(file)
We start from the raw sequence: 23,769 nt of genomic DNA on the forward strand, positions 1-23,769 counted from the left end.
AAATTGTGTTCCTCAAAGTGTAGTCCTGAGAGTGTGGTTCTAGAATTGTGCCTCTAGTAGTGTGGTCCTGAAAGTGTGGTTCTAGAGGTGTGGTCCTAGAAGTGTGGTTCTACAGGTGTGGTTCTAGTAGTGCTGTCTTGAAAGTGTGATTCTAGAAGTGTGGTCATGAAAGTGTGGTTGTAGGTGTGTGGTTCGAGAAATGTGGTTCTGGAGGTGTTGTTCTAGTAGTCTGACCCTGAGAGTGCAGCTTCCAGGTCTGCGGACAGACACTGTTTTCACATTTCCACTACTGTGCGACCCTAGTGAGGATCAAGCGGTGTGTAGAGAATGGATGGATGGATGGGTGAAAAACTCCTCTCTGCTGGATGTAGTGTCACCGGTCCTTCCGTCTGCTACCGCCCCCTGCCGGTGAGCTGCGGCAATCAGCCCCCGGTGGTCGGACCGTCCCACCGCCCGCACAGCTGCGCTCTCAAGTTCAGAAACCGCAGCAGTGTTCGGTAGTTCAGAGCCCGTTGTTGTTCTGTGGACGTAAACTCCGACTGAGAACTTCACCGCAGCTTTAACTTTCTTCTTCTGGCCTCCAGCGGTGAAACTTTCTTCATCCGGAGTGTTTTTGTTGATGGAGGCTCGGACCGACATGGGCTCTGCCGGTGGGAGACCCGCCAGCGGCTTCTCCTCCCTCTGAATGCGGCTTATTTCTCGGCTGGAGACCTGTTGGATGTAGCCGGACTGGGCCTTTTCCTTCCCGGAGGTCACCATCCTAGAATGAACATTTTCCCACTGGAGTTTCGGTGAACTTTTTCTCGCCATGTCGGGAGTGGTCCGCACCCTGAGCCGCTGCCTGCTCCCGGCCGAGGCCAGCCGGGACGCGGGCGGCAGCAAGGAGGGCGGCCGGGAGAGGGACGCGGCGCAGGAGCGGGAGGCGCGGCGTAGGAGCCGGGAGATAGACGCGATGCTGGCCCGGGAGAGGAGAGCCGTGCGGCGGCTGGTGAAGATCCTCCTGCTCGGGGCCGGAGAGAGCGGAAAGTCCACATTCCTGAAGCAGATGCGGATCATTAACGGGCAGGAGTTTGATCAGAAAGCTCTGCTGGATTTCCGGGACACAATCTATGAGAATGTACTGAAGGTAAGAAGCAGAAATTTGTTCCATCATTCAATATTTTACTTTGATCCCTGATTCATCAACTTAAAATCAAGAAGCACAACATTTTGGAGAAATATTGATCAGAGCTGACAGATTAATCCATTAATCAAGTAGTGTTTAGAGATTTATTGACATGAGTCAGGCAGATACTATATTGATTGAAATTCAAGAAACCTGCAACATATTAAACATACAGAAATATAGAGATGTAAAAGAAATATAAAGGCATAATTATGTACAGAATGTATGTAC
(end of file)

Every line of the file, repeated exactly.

We start from the raw sequence: 23,769 nt of genomic DNA on the forward strand, positions 1-23,769 counted from the left end.
AAATTGTGTTCCTCAAAGTGTAGTCCTGAGAGTGTGGTTCTAGAATTGTGCCTCTAGTAGTGTGGTCCTGAAAGTGTGGTTCTAGAGGTGTGGTCCTAGAAGTGTGGTTCTACAGGTGTGGTTCTAGTAGTGCTGTCTTGAAAGTGTGATTCTAGAAGTGTGGTCATGAAAGTGTGGTTGTAGGTGTGTGGTTCGAGAAATGTGGTTCTGGAGGTGTTGTTCTAGTAGTCTGACCCTGAGAGTGCAGCTTCCAGGTCTGCGGACAGACACTGTTTTCACATTTCCACTACTGTGCGACCCTAGTGAGGATCAAGCGGTGTGTAGAGAATGGATGGATGGATGGGTGAAAAACTCCTCTCTGCTGGATGTAGTGTCACCGGTCCTTCCGTCTGCTACCGCCCCCTGCCGGTGAGCTGCGGCAATCAGCCCCCGGTGGTCGGACCGTCCCACCGCCCGCACAGCTGCGCTCTCAAGTTCAGAAACCGCAGCAGTGTTCGGTAGTTCAGAGCCCGTTGTTGTTCTGTGGACGTAAACTCCGACTGAGAACTTCACCGCAGCTTTAACTTTCTTCTTCTGGCCTCCAGCGGTGAAACTTTCTTCATCCGGAGTGTTTTTGTTGATGGAGGCTCGGACCGACATGGGCTCTGCCGGTGGGAGACCCGCCAGCGGCTTCTCCTCCCTCTGAATGCGGCTTATTTCTCGGCTGGAGACCTGTTGGATGTAGCCGGACTGGGCCTTTTCCTTCCCGGAGGTCACCATCCTAGAATGAACATTTTCCCACTGGAGTTTCGGTGAACTTTTTCTCGCCATGTCGGGAGTGGTCCGCACCCTGAGCCGCTGCCTGCTCCCGGCCGAGGCCAGCCGGGACGCGGGCGGCAGCAAGGAGGGCGGCCGGGAGAGGGACGCGGCGCAGGAGCGGGAGGCGCGGCGTAGGAGCCGGGAGATAGACGCGATGCTGGCCCGGGAGAGGAGAGCCGTGCGGCGGCTGGTGAAGATCCTCCTGCTCGGGGCCGGAGAGAGCGGAAAGTCCACATTCCTGAAGCAGATGCGGATCATTAACGGGCAGGAGTTTGATCAGAAAGCTCTGCTGGATTTCCGGGACACAATCTATGAGAATGTACTGAAGGTAAGAAGCAGAAATTTGTTCCATCATTCAATATTTTACTTTGATCCCTGATTCATCAACTTAAAATCAAGAAGCACAACATTTTGGAGAAATATTGATCAGAGCTGACAGATTAATCCATTAATCAAGTAGTGTTTAGAGATTTATTGACATGAGTCAGGCAGATACTATATTGATTGAAATTCAAGAAACCTGCAACATATTAAACATACAGAAATATAGAGATGTAAAAGAAATATAAAGGCATAATTATGTACAGAATGTATGTAC